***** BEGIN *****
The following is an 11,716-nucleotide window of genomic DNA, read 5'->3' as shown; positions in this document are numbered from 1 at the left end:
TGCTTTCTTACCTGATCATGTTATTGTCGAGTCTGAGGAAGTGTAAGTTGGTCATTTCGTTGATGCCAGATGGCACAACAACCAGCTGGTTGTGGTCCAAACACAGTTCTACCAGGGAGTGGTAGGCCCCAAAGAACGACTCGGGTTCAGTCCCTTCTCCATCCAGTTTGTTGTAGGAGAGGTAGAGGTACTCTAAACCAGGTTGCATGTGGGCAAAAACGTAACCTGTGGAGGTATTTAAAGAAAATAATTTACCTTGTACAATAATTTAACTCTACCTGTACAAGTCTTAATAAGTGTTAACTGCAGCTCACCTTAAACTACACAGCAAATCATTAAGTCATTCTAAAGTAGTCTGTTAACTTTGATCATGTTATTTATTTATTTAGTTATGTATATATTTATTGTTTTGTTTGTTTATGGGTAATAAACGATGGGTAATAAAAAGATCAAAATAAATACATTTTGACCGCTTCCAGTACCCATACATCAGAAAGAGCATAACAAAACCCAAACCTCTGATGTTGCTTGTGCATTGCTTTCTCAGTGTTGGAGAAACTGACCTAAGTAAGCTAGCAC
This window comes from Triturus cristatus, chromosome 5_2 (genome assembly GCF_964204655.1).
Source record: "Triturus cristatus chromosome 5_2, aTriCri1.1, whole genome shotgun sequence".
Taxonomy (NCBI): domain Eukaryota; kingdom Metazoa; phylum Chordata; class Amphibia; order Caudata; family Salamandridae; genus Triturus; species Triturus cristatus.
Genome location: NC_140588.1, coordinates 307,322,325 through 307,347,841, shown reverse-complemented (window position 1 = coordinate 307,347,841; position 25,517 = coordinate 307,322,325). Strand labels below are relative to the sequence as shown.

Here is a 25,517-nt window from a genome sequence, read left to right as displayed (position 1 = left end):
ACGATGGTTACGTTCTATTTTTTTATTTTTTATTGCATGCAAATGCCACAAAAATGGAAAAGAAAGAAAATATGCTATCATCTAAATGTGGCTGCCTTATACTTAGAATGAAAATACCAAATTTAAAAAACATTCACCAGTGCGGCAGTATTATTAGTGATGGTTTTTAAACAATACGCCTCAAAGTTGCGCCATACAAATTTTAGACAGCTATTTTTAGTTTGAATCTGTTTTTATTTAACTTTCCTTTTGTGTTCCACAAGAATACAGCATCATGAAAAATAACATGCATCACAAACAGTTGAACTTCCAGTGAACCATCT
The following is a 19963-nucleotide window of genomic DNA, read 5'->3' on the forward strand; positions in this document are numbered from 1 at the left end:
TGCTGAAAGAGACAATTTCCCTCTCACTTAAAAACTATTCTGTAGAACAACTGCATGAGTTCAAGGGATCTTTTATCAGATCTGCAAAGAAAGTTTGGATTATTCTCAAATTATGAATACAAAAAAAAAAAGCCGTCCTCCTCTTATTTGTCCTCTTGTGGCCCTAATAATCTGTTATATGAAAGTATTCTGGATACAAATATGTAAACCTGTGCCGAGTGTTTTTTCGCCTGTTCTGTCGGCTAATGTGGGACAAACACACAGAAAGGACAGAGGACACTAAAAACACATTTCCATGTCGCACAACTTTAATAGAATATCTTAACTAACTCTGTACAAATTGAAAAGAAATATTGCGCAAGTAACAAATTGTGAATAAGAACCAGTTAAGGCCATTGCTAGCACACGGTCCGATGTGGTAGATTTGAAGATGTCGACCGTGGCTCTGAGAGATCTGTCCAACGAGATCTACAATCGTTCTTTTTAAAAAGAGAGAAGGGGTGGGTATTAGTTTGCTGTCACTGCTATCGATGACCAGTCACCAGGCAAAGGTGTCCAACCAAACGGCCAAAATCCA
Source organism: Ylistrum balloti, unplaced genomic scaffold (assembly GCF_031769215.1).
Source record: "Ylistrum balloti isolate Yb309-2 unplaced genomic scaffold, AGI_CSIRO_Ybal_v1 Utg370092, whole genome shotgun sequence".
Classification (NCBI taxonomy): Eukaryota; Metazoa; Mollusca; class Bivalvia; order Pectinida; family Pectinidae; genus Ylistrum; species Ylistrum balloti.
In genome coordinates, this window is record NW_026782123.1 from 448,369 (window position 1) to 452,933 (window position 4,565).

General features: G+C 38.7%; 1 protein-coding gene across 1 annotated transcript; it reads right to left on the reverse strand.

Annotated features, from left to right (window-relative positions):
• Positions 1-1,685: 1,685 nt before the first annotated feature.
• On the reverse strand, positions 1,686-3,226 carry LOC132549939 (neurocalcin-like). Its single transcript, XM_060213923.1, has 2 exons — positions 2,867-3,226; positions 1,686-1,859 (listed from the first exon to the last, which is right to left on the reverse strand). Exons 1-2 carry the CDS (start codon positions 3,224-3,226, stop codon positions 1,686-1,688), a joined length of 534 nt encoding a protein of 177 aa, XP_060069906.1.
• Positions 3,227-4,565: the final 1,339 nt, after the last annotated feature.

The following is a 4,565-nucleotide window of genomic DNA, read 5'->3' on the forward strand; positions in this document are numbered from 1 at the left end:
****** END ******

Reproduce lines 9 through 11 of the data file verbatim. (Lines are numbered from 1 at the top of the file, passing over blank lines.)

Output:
The following is a 19963-nucleotide window of genomic DNA, read 5'->3' on the forward strand; positions in this document are numbered from 1 at the left end:
TGCTGAAAGAGACAATTTCCCTCTCACTTAAAAACTATTCTGTAGAACAACTGCATGAGTTCAAGGGATCTTTTATCAGATCTGCAAAGAAAGTTTGGATTATTCTCAAATTATGAATACAAAAAAAAAAAGCCGTCCTCCTCTTATTTGTCCTCTTGTGGCCCTAATAATCTGTTATATGAAAGTATTCTGGATACAAATATGTAAACCTGTGCCGAGTGTTTTTTCGCCTGTTCTGTCGGCTAATGTGGGACAAACACACAGAAAGGACAGAGGACACTAAAAACACATTTCCATGTCGCACAACTTTAATAGAATATCTTAACTAACTCTGTACAAATTGAAAAGAAATATTGCGCAAGTAACAAATTGTGAATAAGAACCAGTTAAGGCCATTGCTAGCACACGGTCCGATGTGGTAGATTTGAAGATGTCGACCGTGGCTCTGAGAGATCTGTCCAACGAGATCTACAATCGTTCTTTTTAAAAAGAGAGAAGGGGTGGGTATTAGTTTGCTGTCACTGCTATCGATGACCAGTCACCAGGCAAAGGTGTCCAACCAAACGGCCAAAATCCA
Source organism: Ylistrum balloti, unplaced genomic scaffold (assembly GCF_031769215.1).